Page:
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Cool head after divvy crash earns kudos for Raglan lad

He’s only 10 but Jake Ellison “did all the right things” — and kept a cool head — when it came to getting help for his family after their car left the road this side of the divvy and plunged to the bottom of a steep, slippery bank.

Not only did the Raglan youngster get himself and his six-year-old brother unbuckled and out of their upturned car, then back up the bank to safety, but he had the foresight to take with him his mother Karen’s handbag containing her cellphone and Tristan’s schoolbag with a few toys in it. He also, says Karen — who was trapped in the driver’s seat with a broken shoulder, drifting in and out of consciousness — turned off the ignition and pocketed the car keys.

“A total gem” was how she proudly described this week her oldest son, who recently received a special award at Raglan Area School in recognition of his bravery.
Karen remains incredulous at the way he acted and kept it all together, with hardly a tear apparently, until the drama was over.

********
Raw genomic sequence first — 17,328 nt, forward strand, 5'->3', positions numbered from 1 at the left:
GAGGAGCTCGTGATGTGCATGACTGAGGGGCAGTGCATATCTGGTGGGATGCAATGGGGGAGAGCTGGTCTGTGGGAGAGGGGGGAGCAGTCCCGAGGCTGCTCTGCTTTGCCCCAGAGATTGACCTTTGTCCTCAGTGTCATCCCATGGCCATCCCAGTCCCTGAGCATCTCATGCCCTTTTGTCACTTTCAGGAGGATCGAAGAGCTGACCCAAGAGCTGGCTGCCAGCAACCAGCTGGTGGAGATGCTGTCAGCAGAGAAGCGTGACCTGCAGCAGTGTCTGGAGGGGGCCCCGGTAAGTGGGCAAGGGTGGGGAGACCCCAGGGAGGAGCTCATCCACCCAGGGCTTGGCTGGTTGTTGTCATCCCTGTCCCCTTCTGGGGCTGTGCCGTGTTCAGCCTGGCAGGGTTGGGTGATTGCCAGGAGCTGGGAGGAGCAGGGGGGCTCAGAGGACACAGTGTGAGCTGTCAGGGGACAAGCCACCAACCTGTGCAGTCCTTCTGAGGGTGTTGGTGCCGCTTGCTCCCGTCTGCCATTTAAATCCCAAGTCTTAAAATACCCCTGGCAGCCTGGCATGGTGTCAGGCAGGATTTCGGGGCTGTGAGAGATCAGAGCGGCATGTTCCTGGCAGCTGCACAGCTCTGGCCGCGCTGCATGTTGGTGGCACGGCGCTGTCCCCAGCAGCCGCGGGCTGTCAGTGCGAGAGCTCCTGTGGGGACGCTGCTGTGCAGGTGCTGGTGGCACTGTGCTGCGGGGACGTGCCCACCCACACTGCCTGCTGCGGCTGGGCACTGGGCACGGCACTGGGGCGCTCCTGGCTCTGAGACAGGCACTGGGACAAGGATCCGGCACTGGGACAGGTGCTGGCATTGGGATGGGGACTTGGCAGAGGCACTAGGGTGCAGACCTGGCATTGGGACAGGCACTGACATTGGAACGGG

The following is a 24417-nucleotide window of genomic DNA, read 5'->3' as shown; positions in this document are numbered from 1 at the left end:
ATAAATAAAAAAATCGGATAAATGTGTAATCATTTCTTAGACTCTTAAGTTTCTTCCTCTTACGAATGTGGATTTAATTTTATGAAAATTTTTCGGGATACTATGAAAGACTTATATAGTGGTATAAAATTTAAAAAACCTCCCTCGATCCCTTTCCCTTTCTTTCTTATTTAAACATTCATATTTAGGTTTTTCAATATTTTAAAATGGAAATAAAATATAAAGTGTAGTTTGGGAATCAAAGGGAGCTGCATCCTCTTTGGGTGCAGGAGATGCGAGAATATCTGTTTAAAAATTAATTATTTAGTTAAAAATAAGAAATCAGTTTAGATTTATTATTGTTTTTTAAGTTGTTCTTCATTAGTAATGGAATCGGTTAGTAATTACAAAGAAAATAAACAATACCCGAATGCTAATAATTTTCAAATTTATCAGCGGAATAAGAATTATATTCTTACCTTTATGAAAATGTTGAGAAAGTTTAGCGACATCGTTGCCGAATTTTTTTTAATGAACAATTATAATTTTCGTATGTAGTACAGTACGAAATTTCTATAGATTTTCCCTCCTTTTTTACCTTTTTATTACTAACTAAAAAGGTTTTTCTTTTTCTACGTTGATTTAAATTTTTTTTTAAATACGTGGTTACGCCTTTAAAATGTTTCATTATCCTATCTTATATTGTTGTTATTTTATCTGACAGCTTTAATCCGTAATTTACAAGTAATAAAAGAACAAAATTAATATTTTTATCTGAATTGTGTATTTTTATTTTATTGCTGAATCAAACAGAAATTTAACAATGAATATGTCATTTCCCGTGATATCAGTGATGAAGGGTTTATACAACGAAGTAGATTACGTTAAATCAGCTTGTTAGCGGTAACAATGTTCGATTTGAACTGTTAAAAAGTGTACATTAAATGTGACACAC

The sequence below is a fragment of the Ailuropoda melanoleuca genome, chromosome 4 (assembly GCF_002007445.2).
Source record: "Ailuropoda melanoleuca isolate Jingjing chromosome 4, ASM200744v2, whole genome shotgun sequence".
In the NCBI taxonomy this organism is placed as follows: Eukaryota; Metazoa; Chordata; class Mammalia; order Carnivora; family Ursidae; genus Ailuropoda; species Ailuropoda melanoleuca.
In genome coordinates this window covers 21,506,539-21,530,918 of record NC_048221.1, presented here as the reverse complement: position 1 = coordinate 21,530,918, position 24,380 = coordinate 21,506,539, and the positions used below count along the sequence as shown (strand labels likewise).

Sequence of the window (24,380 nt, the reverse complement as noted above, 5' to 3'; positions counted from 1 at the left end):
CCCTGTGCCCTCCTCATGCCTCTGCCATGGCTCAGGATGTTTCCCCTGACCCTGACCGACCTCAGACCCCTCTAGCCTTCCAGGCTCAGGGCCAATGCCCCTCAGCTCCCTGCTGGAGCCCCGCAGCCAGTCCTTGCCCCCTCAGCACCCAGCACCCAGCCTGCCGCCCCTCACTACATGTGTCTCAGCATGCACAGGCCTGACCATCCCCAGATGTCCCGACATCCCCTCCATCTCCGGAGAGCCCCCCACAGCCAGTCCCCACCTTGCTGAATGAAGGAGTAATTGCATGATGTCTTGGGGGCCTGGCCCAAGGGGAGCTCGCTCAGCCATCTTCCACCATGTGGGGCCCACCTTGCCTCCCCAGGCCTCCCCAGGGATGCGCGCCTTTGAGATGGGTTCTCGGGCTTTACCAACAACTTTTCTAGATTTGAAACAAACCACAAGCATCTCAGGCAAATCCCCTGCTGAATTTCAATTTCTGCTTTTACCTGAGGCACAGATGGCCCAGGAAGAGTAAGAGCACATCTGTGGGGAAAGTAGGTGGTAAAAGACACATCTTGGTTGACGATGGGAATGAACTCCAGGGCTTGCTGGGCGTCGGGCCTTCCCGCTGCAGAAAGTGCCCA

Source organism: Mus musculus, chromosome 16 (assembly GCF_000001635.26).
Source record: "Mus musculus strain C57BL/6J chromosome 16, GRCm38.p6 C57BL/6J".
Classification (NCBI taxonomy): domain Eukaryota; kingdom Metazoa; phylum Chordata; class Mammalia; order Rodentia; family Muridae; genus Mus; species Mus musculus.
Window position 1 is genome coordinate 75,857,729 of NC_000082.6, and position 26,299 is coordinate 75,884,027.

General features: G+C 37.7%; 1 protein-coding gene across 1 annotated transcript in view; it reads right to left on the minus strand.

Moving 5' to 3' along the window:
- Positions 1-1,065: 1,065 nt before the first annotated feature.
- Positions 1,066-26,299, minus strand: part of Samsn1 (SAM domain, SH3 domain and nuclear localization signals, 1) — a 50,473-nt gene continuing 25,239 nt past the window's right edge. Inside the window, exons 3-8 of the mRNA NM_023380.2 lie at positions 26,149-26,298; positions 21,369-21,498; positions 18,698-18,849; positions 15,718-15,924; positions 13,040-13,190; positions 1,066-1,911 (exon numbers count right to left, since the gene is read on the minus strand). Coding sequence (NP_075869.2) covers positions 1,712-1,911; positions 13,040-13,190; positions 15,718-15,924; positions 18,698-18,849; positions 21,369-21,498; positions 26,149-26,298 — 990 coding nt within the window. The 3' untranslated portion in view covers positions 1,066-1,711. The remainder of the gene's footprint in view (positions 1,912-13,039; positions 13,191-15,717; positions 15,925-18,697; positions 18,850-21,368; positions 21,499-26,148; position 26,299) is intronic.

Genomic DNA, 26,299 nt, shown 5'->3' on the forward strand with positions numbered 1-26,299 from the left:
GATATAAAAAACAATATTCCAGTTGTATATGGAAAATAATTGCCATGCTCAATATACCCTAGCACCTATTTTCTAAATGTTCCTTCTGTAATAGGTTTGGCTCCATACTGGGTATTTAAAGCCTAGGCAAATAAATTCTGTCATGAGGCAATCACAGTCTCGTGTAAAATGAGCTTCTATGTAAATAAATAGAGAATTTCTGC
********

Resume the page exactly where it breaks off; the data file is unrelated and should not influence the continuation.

She admits they were all screaming for help after their jeep went out of control, crashed through a fence and rolled 40-odd metres down a bank when they were on the way to Hamilton.
It was very, very wet, she remembers.

Thanks to Jake, who alerted passers-by once he’d scrambled back up to the road in the rain with Tristan in tow, Karen was freed from her vehicle and carried to safety by two men she believes are from Raglan, and taken to hospital by ambulance.

“They were just brilliant people … they went out of their way (to help),” she says gratefully now from her Whale Bay home.

Meanwhile the plucky year six student has taken in his stride a special presentation of a carved taiaha on a glass stand by Raglan Area School, in honour of his “courage, strength and mana”.
The words inscribed on the trophy acknowledge the support he showed for his family in a time of crisis.

Syndicate leader Celia Risbridger told the Chronicle Jake was indeed a role model, displaying an “awesome” sense of responsibility. His father Rhys says the Maori carving now takes pride of place in the Ellison household. He’d been called to the scene from his wife’s cellphone soon after the accident. Jake had even thought to have Rhys’s business card on him.

“He did all the right things…we’re pretty proud,” says Rhys, who wonders if his own father, the late Dr Tom Ellison, was watching over them all that eventful day.

Edith Symes

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